WASHINGTON — The government says more than 12 million people have signed up for coverage this year under former President Barack Obama's health care law, even as the Republican-led Congress debates its repeal.
The official national figure of 12.2 million does not include an additional 765,000 people signed up under an option in the Obama-era law called the Basic Health Plan, which is used by two states, New York and Minnesota.
Traditionally, that figure has been reported separately because of differences in the type of health plan provided. But counting those enrollees as well, sign-ups approach 13 million people.
"This report is a reminder that while there's a big debate in Washington about the future of the Affordable Care Act, the law remains in place for now and is covering millions of people," said Larry Levitt of the nonpartisan Kaiser Family Foundation. The report was issued by the Centers for Medicare and Medicaid Services, which also administers the ACA's insurance markets.
Meanwhile, House Speaker Paul Ryan was stressing that President Donald Trump helped congressional Republicans write their beleaguered health care bill. His comments came as GOP leaders struggled to stem defections from conservatives and moderates just a week before he hopes to push the measure through the House, and days after congressional budget analysts said it would lead to 24 million more uninsured people in a decade.
The GOP bill — the American Health Care Act— would repeal major elements of Obama's law, cap future federal spending on Medicaid for low-income people, and reverse tax increases on wealthy Americans used to finance coverage expansion.
Conservatives say the bill is an inadequately weak repeal of "Obamacare." Party moderates say it will push too many constituents off coverage, including Obama's expansion of Medicaid for more low-earning people and others who've bought insurance — often with federal subsidies — on government-run online marketplaces.
The latest government numbers on sign-ups fell short of the Obama administration's target of 13.8 million for 2017. Moreover, they represent initial enrollment, and there's usually significant attrition over the course of a year. Nonetheless, experts said the report undercuts Republican assertions that the health law's insurance markets are teetering on the verge of collapse.
The market "remains fairly stable in 2017 compared to previous years," said Caroline Pearson of the consulting firm Avalere Health.
The report also underscored the importance of the ACA's financial assistance, a combination of tax credits to help pay premiums and reduced cost sharing for people with low incomes.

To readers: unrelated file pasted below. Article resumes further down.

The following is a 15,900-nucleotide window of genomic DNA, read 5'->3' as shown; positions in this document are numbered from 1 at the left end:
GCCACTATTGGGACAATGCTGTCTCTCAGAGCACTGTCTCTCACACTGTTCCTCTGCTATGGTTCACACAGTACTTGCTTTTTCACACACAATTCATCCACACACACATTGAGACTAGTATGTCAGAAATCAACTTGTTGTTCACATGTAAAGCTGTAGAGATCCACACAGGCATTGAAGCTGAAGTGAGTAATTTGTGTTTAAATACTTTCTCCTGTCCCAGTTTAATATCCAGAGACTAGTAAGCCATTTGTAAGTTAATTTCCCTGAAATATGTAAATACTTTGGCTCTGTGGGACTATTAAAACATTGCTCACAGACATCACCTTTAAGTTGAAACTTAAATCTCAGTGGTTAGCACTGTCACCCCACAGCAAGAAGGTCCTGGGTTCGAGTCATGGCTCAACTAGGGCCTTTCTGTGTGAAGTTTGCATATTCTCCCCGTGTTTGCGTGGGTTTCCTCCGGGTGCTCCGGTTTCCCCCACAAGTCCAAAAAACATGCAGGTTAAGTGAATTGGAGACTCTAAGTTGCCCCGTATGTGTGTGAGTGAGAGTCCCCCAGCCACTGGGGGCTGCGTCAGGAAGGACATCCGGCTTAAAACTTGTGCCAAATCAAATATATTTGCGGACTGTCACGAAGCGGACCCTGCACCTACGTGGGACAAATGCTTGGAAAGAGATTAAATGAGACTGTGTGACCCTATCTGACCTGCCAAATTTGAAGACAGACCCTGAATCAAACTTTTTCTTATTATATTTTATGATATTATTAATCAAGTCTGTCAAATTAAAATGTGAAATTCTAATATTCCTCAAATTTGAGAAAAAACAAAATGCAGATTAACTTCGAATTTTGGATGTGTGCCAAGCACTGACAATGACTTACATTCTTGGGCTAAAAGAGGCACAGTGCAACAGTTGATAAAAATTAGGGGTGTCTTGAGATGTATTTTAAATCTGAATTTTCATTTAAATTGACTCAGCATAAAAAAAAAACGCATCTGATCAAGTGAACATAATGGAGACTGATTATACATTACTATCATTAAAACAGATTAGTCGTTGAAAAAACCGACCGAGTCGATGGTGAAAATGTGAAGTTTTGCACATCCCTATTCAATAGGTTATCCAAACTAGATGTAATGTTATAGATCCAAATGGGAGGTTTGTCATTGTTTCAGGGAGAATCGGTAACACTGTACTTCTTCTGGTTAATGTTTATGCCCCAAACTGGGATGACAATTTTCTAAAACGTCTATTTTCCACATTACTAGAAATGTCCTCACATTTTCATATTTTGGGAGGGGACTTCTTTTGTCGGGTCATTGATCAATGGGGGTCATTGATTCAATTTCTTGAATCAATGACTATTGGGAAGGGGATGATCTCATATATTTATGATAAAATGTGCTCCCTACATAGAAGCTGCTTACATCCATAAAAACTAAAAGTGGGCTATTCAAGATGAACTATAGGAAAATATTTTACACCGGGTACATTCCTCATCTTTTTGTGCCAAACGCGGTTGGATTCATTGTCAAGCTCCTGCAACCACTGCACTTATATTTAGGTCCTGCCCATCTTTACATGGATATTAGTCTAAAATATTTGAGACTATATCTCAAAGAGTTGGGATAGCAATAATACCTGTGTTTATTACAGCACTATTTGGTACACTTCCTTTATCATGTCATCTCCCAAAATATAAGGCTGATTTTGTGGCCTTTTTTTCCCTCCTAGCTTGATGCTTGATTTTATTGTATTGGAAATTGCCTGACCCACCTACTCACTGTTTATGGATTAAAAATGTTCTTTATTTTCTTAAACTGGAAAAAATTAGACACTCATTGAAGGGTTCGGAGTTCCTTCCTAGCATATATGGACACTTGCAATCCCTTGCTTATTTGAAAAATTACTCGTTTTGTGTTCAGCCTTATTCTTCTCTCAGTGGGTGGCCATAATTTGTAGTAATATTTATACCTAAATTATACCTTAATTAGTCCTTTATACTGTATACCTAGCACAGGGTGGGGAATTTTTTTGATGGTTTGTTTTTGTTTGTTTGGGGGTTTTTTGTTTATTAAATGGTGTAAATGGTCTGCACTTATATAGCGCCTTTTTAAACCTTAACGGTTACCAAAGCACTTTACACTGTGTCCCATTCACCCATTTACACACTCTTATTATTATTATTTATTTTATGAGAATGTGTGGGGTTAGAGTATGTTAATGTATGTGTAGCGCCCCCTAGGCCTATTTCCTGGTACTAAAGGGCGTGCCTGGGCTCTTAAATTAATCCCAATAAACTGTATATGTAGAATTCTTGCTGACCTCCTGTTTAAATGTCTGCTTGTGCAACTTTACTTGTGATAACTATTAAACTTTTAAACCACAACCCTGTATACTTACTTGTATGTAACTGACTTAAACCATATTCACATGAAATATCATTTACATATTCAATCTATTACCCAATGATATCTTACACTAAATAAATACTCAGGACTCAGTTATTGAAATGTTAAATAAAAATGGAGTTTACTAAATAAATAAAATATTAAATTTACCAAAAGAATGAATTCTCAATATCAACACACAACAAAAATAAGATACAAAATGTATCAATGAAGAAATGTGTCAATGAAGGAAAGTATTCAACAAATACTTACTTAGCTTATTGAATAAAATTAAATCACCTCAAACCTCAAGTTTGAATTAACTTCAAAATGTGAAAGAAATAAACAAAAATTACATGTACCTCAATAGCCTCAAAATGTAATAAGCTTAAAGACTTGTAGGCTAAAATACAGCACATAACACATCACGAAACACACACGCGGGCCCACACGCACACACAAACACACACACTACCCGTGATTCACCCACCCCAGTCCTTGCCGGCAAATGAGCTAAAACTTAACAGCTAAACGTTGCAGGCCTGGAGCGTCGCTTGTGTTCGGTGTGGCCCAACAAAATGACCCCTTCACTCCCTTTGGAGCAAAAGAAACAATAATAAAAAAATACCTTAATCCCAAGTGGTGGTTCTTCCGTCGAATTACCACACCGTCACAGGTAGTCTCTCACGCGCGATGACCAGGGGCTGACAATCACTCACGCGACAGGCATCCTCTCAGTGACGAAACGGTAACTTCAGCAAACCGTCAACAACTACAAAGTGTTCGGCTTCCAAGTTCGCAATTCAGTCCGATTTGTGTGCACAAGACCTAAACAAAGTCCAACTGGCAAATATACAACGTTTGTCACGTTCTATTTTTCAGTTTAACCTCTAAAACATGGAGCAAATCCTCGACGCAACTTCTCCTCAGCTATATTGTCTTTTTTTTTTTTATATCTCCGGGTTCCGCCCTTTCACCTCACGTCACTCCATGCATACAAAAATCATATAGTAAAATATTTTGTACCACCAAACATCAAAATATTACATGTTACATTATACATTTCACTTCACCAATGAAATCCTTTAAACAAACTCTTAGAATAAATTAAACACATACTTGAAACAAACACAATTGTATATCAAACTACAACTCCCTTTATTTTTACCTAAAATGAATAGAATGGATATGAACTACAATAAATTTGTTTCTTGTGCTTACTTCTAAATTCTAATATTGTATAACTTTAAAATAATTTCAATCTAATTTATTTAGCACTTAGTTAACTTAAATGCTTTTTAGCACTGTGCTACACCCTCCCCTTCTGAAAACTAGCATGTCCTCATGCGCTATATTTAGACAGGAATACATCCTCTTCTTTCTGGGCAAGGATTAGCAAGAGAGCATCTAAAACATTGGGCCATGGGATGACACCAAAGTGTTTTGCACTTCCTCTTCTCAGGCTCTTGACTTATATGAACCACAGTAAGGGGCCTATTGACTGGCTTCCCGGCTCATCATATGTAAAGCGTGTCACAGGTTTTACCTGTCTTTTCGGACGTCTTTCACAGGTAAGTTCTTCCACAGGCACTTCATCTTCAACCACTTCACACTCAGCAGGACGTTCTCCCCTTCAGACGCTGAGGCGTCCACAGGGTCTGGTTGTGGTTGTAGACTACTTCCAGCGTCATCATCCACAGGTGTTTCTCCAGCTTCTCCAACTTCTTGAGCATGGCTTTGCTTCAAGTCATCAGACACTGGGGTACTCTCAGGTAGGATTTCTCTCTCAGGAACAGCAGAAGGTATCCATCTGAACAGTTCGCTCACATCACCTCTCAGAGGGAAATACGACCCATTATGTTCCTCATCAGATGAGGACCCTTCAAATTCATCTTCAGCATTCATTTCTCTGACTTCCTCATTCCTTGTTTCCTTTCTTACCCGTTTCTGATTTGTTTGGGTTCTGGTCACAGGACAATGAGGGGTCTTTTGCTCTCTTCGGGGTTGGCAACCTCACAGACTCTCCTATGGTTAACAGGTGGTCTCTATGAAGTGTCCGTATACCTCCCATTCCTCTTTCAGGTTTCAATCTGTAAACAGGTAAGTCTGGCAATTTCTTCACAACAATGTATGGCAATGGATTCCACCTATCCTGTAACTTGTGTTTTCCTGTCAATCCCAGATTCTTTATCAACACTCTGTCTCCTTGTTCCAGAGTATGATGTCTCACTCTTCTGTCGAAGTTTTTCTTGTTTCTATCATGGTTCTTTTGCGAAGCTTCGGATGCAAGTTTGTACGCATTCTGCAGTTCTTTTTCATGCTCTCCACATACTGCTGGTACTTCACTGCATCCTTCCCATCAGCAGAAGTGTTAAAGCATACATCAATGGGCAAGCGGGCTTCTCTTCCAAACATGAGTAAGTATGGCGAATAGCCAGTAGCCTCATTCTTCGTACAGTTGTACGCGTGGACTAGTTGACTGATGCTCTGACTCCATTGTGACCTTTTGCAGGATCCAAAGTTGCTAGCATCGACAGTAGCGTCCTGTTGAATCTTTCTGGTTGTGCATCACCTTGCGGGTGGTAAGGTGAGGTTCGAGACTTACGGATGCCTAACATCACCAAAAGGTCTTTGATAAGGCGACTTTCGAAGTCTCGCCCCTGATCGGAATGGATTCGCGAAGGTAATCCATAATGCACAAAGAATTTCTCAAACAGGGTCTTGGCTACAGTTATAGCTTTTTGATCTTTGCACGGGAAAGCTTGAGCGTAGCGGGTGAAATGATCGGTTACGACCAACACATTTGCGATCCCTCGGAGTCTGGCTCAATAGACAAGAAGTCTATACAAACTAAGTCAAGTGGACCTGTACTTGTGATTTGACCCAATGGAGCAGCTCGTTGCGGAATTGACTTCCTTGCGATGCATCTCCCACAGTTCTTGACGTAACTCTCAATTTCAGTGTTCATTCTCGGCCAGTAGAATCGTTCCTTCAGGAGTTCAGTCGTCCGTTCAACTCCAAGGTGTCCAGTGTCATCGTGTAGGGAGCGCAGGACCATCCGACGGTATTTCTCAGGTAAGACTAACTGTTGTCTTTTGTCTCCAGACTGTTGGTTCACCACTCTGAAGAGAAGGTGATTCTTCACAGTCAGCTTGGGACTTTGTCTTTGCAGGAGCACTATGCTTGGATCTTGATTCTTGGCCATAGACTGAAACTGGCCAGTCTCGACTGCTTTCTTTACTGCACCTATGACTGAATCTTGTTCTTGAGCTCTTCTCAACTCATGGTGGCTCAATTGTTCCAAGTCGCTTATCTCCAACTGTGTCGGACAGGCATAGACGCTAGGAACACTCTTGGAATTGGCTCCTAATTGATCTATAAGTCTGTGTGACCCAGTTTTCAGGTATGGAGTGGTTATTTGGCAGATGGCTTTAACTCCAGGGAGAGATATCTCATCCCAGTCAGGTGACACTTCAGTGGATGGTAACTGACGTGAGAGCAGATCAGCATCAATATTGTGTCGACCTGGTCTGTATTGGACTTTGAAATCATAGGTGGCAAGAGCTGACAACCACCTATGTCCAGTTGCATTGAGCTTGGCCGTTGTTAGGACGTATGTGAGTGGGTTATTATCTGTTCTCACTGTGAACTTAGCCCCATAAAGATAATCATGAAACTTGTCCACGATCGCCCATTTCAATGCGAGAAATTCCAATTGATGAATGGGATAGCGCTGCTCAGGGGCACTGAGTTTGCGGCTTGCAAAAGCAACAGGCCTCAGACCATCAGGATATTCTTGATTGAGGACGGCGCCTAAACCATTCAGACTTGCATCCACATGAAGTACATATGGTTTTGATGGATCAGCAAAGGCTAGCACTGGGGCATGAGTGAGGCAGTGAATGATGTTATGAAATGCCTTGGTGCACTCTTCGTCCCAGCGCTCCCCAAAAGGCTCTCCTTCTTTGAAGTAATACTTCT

Even though list price premiums for a standard "silver" plan went up by more than 20 percent this year, the average premium paid by HealthCare.gov customers after receiving their tax credit only went up by $1 this year, the report said. HealthCare.gov is the federal online insurance market serving 39 states; the remaining states run their own websites.
Nationally, more than 8 in 10 enrollees were eligible for income-based tax credits to help pay their premiums, and nearly 6 in 10 were eligible for additional assistance with out-of-pocket costs like deductibles and copayments, the report said.
Although the Republican bill would also provide tax credits, they would not be designed to keep pace with rising premiums. And the GOP would eliminate the extra help for out-of-pocket costs, but states would be able to set up such programs of their own.
"The markets continue to be dominated by enrollees receiving subsidies," said Pearson. "Without those subsidies, most enrollees are likely to drop out of the market, since they would not be able to afford coverage."
The enrollment numbers land in the middle of a legislative debate already roiled by a Congressional Budget Office report that forecast coverage losses and rising premiums for older adults.
Speaking Wednesday on Fox Business Network, Ryan, R-Wis., said he's open to "improvements and refinements" of the Republican bill, but said there are limits.
"The major components are staying intact because this is something we wrote with President Trump," Ryan said. "This is something we wrote with the Senate committees."
Furthering the GOP push to round up votes, Vice President Mike Pence was meeting at the Capitol with a large group of conservatives. House Republicans were holding an early evening closed-door meeting at which leaders were hoping to firm up support.
The House Budget Committee, whose membership includes several conservative mavericks, was expected to sign off on the measure Thursday in what could be a close vote.
The GOP legislation aims to inject a dose of free-market precepts into the nation's health care system. It would dismantle Obama's individual mandate — a requirement that most people buy insurance — by voiding the tax penalties his statute imposes on those who don't.
New GOP tax credits would be based mainly on age, not income and premium costs like Obama's system. Extra federal money to expand Medicaid to more lower-income people would be halted in 2020, spending for the entire program would be slowed, insurers could charge older people higher premiums and most of the statute's taxes would be repealed.